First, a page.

You only have to look around my town to see the police have little to do. There's really little crime, people don't lock their houses and cars. I work in the only post office within thousands of miles that's ever been robbed. The culprits are now languishing in jail for a $12 heist. Sure we have domestic disputes and the like, but the mainstay of their existence is hassling bored teens and catching speeders. They've got plenty of time to deal with the local drug problem.
So why did they remove so many phone booths? Why did they close the small rest area outside of town on the main highway? Because they were havens of drug deals. Can you say, "Bait"? In the almighty drug war, they chose to simply remove places where crime gathers. It's too much trouble to police them. It's work; it would have caused them to have to deal with the drug issue. It's much easier to send dealers into hiding so you don't have to see it. If you don't see it, you can ignore it.
If you ignore it, it goes away?
If you don't see it, it isn't happening?
Drugs are not a new problem, it just didn't seem to matter as much when it was a social problem of the lower class. However, a surge of heroin-related deaths among white, middle-class teenagers, combined with record numbers of teenage marijuana users, has provoked the media and community leaders to raise a call to arms, urging an expansion of the "war on drugs." Politicians, cocktails in hand, rose to the occasion.
The game plan is almost laughable.
The 'get them early' DARE program merges reliable information about dangerous drugs with bullcrap. A student is told that marijuana is illegal because it's addictive and alcohol is legal because it isn't. Young people rebel - lying to them only justifies that rebellion. My daughter knew kids with high marks in her DARE program who smoked pot after school.
'Just Say No' or whatever anti-drug plan the politicians come up with next, might buy a vote or two but will have little effect on the demand for drugs. To think that sloganeering is an effective way to stop people from using drugs is as naive as thinking that if you get people to stop saying the 'N' word that racism will evaporate.
Ritalin, Prozac, and marijuana can provide easy solutions to make us feel better about being screwed up. 'Listening to Prozac' documented the beginning of a love affair with anti-depressants that's widely accepted. Add our dependency on Ritalin to deal with problems that used to result in trips to the principal, and we have a society that is alarmingly drug-dependent. As the kids see it, if it's okay to use prescription drugs to feel better and if it's socially acceptable for Dad to discuss his Zoloft dosage over a few beers with his boss, then what could be wrong with smoking pot?
As a political issue, the drug war is perfect. It's an emotional one, especially for parents; few people will deny its importance; even fewer politicians are willing to say publicly that enforcing drug laws is wasteful and ineffective; and almost anyone can come up with a new plan that makes at least as much sense as the old plan, although just as worthless.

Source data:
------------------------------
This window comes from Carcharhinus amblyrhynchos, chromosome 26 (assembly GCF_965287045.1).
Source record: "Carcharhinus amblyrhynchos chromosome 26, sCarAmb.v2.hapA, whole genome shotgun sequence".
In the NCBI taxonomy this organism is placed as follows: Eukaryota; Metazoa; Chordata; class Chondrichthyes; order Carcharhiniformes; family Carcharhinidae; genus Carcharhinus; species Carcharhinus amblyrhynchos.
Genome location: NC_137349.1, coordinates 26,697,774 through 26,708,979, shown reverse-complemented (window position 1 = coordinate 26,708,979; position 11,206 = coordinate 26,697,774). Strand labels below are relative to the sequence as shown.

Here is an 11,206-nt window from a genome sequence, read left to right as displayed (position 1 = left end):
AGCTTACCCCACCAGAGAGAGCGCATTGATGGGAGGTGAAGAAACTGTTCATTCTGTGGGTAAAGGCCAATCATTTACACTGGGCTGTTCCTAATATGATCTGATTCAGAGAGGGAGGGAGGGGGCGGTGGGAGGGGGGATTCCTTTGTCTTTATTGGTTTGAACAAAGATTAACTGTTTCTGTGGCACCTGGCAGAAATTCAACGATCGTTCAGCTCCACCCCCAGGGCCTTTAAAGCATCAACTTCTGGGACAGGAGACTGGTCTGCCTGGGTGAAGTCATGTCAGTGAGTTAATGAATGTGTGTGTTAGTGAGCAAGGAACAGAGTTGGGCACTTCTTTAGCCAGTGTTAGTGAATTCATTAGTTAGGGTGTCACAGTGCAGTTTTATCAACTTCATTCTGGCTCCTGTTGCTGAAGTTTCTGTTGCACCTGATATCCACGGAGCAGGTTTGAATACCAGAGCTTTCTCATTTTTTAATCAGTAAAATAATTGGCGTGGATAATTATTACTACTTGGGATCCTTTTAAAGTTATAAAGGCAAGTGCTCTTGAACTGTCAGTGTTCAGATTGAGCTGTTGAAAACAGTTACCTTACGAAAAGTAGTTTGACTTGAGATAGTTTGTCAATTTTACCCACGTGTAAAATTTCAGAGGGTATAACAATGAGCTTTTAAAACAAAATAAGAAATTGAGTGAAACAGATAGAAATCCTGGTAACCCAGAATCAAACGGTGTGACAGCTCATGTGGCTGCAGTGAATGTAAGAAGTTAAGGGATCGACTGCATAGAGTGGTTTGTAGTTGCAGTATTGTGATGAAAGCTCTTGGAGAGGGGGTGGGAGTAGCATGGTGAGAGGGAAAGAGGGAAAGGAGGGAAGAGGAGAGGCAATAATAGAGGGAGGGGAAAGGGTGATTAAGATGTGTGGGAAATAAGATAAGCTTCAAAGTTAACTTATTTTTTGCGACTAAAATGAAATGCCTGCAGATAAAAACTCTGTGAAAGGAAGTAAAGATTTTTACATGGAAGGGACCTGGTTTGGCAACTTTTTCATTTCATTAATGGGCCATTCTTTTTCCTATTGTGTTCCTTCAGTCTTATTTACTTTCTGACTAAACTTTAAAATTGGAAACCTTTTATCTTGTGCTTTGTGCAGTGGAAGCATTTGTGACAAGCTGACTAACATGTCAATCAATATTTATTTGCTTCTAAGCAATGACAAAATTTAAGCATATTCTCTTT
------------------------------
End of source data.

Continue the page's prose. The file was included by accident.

The problem with the plans is that they all rely on faulty premises: Demand will shrink if there are enough scare programs, like DARE. Supply will dry up if enforcement gets enough manpower. The moon is made of cheese.
Clinton's administration has been tougher on drugs than any in history, and the most expensive. America has spent over $45 billion on the drug war since 1989, with no decrease in drug abuse. With the highest per-capita prison population in the world, about 70% of which is due to drug-related offenses, use of drugs continues to rise. Cocaine is easier to get in prison than it ever was on the streets. Are our warriors looking the other way? Is this supposed war merely like a Hollywood backdrop? If we can't keep drugs out of jail and drug-money out of the pockets of cops, how can we keep it off the streets?
I was speechless to learn of the 'Anti-Drug Legalization Act', legislation stating, "No Department or Agency of the United States Government shall conduct or finance, in whole or part, any study or research involving the legalization of drugs." What this means to those of us with IQs higher than Barney the Dinosaur, is that if there was ever any proof that legalizing drugs would be beneficial to our society, our government doesn't want to know!
Legalization is a bad idea. Most of the money raised by the taxation would simply end up supporting the bureaucracy that handles regulation, and our government would be in the drug business, just as it is now in the alcohol and tobacco business. Considering the conflicts we've seen between the health agencies and the bureaucracies supported by the alcohol and tobacco industries, need I go on?
Decriminalization of marijuana, on the other hand, could free up those billions of dollars worth of man-hours now spent on related crimes without building a new bureaucracy to consume the savings. Most arguments against decriminalization of marijuana are based on the only similar actual example we have available, that of the ending of prohibition, when, ostensibly, alcohol use skyrocketed. These statistics are questionable; it is far easier to measure the use of a legal substance than an illegal one, so it is hard to determine conclusively how much consumption actually increased.
I don't know if I support this theory, I'm simply being open minded. We aren't winning the war on drugs. Perhaps it's time we tried another tactic. Think about it! Not UNTIL the war on drugs was there so much crime related to drugs; drive-by shootings, muggings, armed robberies, and murders.
What have we got to lose?